Women in Fantasy Illustration: Rebecca Yanovskaya

Women in Fantasy Illustration: Rebecca Yanovskaya

Welcome to the Women in Fantasy Illustration interview series. I am interviewing a selection of women whose work have made an impact in the Fantasy Illustration Industry.

Today I have the pleasure of sharing a great interview with amazing artist Rebecca Yanovskaya. Rebecca Yanovskaya was suggested for this series by another artist on Facebook and I am very happy she was. The first word that springs to mind when I look at Rebecca’s beautiful work is Epic. It only makes it all the more mind blowing that it is rendered in ballpoint pen. I hope you will enjoy the interview and closer look at this fantastic artist.


Ascent © Rebecca Yanovskaya

Ascent © Rebecca Yanovskaya

Photo of artist Rebecca Yanovskaya

Rebecca Yanovskaya

1. Please give a brief introduction of yourself, your career and your work.
My name is Rebecca, I am an illustrator from Canada with Russian background. I am a graduate of the Illustration program at Sheridan College, and recently began exhibiting at conventions. I work in ballpoint pen and gold leaf, and my one goal is to bring beauty into the world.

(…) My one goal is to bring beauty into the world.

2. When did you start drawing? And when did realize you wanted to make a career of it?
I remember drawing as the earliest thing I ever did. When I was bored, when I was excited, I would always draw things that I loved, to the chagrin of my mother who was constantly trying to get me to go outside more. I always preferred the company of my imagination, though, and the instant I realized it was a real career option was the time I knew I wanted to draw for a living.

I always preferred the company of my imagination, though, and the instant I realized it was a real career option was the time I knew I wanted to draw for a living.

The Guardian © Rebecca Yanovskaya

The Guardian © Rebecca Yanovskaya

3. What difficulties have you faced in transitioning into becoming a professional illustrator?
Being your own boss is one of the hardest things to do in this day and age. Not only are there tons of distractions, there is so much information out there that one could easily spend their entire month doing research and not actually creating any work. Forcing oneself to sit down and consistently draw, even when you’re not “feeling it” is a skill that only comes with practice. There is no one to give you encouragement, or criticism, except yourself.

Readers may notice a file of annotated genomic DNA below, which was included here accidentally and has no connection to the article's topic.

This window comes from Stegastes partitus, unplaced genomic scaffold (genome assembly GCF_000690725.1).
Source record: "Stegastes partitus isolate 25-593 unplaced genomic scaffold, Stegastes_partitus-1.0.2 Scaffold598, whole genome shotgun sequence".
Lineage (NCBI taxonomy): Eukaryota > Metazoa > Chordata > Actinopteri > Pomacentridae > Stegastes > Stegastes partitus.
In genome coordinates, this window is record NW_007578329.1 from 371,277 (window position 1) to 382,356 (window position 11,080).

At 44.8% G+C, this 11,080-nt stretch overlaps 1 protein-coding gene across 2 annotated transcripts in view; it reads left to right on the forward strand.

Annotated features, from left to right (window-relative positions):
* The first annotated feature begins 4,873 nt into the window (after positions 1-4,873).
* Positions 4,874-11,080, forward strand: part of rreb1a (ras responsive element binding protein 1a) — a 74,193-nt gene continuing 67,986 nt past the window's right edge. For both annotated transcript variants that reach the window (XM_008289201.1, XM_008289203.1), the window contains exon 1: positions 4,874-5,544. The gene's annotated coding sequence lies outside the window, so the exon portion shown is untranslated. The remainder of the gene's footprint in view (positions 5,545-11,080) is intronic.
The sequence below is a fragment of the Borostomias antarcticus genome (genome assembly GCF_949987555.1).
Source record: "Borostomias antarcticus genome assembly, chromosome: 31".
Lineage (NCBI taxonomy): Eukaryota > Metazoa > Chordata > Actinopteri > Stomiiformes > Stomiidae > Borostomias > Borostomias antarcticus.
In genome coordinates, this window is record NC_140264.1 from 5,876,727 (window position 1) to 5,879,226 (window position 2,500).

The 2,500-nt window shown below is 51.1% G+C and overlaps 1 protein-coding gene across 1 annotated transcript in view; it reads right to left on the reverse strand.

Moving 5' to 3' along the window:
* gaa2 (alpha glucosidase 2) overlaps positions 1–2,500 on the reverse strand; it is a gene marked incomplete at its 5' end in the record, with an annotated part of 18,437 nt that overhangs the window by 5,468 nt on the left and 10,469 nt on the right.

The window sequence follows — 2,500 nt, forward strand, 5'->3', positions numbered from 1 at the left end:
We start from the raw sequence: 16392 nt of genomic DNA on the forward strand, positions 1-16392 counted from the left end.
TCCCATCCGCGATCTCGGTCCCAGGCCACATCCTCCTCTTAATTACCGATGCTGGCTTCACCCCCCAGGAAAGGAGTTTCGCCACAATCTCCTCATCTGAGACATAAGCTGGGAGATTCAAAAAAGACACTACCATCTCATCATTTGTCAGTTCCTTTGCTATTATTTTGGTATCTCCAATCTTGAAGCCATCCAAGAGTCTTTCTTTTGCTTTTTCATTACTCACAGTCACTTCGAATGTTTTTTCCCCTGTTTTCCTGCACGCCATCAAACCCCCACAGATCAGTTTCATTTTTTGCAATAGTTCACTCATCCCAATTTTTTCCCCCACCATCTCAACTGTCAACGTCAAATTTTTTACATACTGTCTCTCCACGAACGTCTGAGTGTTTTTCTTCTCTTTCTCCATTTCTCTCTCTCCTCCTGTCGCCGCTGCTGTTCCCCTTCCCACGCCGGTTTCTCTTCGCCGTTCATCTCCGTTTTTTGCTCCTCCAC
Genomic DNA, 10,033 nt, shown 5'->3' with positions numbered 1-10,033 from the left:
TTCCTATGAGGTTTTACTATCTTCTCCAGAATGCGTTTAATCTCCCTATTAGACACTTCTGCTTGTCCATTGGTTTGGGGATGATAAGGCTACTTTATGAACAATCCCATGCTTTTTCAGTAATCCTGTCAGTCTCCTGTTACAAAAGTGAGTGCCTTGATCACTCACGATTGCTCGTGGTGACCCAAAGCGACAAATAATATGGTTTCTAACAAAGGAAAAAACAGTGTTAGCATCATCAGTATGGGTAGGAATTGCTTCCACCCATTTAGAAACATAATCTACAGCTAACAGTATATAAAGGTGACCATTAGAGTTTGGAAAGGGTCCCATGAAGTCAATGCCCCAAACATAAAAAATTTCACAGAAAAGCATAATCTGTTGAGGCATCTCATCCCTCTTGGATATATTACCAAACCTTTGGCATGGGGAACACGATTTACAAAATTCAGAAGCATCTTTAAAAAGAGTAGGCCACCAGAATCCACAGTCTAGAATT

Not only are there tons of distractions, there is so much information out there that one could easily spend their entire month doing research and not actually creating any work.

4. What do you like the most about illustrating?
Seeing the finished work that came out of your mind, with all its disappointments and faults, is one of the nicest feelings in the world. I also love the act of rendering an object or figure out, and knowing that the first few marks and the last few are all equally important in bringing the piece to life.

Reaper Mercenaries © Rebecca Yanovskaya

Reaper Mercenaries © Rebecca Yanovskaya

5. What do you like the least about it?
The uncertainty of my own vision is something that causes me great anxiety. I can never know if the ideas I have are going to hit a nerve with people, or if they will miss the mark entirely. Having to trust myself and my vision is something I wish would become easier.

(…) I can never know if the ideas I have are going to hit a nerve with people, or if they will miss the mark entirely.

6. Who are some of your main inspirations in your artwork?
As long as I can remember I have loved the work of Alphonse Mucha. He is, without a doubt, my greatest influence and the goal I strive to emulate. If I could recreate a tenth of the raw aesthetic pleasure he gives me, in my own work, I would be content. The classical sculptures of the Greek, Roman, and British spheres, and the neoclassical and classical paintings of Europe are also great influences. Great painters I always look to specifically are Klimt, Herbert Draper, Bouguereau, Waterhouse, Godward, and Alma-Tadema.